‘Free’ education would harm
the people it aims to help

​On Wednesday protesters took to the streets to demand ‘free’ education.

High quality education which is accessible to all is one of the most important things in a civilised society. It is education that creates opportunity and social mobility, and as Conservatives who believe in self-reliance and hard work, education is crucial to our vision.

But the thing is, higher education will never be free.

Quality education has to be paid for, and to increase access the base through which it is financed has to be broad.

The way I see it, there are two main choices for how we pay for education:

  • Everyone who works and pays tax pays for it through general taxation. Central government allocates budgets to the educational institutions it favours.
  • The people who benefit from the education pay for it.

The first type, which those protesters call ‘free’, is not fair or a good idea for a few key reasons.

I’d better state my interest here: I was the first person to go to university in my family, and still the only person who holds a degree. So I come at this debate from a distinctly working class point of view.

First of all, in that system people who work in low paid jobs and who have no opportunity to go to university pay extra tax to fund higher education. I don’t think that’s fair.

Secondly, government budgets are under pressure – even when we’re not running a ridiculously large deficit – which means funding would be limited and places would at best hold steady, and at worst be reduced. This means that competition for places would increase, and middle class kids from well-to-do families would have the best chance of winning places at university. And those places would be partly paid for by low paid working class people.

And this is not just a theory: across the border in Scotland we can see the effect of wholly taxpayer funded (‘free’) higher education. A smaller proportion of working class kids are going to university there than in England, as financial realities mean university places in Scotland have been cut.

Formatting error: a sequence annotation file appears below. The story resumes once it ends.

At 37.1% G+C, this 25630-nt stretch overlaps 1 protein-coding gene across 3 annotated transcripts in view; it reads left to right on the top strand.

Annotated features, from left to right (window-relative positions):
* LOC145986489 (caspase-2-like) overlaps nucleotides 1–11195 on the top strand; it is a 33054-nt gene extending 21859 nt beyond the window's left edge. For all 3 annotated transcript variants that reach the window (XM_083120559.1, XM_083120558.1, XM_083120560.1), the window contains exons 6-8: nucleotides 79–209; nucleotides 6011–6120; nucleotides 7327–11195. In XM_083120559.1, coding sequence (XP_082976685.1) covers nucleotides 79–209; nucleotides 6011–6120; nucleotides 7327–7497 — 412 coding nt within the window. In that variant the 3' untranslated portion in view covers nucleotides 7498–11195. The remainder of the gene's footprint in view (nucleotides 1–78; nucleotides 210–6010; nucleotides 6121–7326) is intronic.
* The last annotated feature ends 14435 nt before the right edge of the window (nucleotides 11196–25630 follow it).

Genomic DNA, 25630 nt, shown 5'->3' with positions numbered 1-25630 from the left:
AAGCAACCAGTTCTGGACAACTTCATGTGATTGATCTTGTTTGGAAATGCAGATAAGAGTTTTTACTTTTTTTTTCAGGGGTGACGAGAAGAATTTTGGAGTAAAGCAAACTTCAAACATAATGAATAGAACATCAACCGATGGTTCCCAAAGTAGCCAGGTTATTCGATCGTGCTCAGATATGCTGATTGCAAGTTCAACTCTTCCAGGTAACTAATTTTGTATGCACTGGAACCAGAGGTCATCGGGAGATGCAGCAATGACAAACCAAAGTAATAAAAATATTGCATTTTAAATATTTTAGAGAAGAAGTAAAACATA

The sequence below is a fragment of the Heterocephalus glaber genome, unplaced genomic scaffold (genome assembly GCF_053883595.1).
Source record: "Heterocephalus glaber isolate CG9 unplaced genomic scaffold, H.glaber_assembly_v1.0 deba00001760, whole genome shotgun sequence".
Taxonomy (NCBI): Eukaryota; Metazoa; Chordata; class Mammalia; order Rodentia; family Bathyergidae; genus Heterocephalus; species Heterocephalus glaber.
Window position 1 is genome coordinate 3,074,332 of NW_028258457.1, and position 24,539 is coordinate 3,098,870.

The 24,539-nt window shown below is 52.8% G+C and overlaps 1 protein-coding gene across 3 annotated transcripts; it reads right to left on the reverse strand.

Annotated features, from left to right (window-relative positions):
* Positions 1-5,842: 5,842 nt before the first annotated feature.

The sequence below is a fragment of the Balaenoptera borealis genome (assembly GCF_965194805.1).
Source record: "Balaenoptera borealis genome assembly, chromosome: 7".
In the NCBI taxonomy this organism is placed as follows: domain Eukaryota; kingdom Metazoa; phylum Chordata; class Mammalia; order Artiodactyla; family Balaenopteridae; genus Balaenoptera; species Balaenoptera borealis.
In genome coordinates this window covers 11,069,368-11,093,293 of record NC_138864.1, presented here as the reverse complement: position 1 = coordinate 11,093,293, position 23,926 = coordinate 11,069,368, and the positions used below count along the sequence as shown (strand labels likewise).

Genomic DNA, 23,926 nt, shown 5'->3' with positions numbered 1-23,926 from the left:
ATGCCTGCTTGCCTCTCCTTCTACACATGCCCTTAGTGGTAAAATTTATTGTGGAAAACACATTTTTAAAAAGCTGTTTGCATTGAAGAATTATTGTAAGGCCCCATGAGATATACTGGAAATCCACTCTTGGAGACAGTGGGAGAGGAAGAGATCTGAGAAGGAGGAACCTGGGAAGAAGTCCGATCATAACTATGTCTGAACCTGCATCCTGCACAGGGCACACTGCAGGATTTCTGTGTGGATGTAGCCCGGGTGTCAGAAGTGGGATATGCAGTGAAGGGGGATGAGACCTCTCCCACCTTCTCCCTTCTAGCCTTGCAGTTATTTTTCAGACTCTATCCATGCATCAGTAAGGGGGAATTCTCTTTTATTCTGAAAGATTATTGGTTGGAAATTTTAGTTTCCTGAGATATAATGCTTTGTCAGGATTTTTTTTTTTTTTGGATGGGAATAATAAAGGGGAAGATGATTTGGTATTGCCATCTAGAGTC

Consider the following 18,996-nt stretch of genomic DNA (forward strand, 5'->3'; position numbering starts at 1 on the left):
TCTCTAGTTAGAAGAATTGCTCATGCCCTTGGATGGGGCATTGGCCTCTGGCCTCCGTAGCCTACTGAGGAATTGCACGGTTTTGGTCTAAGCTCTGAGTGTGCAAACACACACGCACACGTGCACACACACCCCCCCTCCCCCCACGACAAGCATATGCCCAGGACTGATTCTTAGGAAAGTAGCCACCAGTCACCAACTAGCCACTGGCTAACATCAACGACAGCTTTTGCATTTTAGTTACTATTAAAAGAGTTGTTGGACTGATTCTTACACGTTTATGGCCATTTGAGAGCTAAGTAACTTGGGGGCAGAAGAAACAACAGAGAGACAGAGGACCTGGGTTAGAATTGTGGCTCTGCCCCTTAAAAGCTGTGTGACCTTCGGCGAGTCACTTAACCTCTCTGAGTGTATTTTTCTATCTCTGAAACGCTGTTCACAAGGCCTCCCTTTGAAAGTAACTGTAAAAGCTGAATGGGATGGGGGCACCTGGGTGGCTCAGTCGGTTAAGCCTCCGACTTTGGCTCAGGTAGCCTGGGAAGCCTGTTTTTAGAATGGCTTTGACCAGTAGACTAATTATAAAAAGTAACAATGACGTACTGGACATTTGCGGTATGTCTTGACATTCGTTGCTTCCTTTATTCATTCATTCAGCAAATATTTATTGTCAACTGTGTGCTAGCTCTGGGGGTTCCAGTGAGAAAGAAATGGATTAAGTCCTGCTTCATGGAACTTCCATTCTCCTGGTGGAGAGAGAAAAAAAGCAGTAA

By contrast, in England, greater numbers of working class kids are going to university than ever before.

I strongly favour tuition fees, because it is fundamentally fair that the people who benefit from higher education pay for it themselves.

As I said above, accessibility to education is crucial. And the present tuition fee system guarantees that with tuition fee loans that people begin paying back only when they are earning more than £21,000 per year, and then by amounts per month based on income.

This has allowed English higher education providers to expand places – with more of them going to kids from humble backgrounds like my own – and gives students additional ‘consumer power’ as they have more choice and universities have to compete to attract them.

The choice is really quite simple: a higher education funding system which restricts places, pushing working class kids out, benefitting the middle classes and paid for by people of limited means who are struggling to makes ends meet.

Or a funding system which means an expansion of university places and more working class kids in higher education than ever before, with the added fairness that the people who benefit from education pay for it – at times and rates they are able to pay.

Emily is the chairman of Conservatives for Liberty, follow her on Twitter: @ThinkEmily

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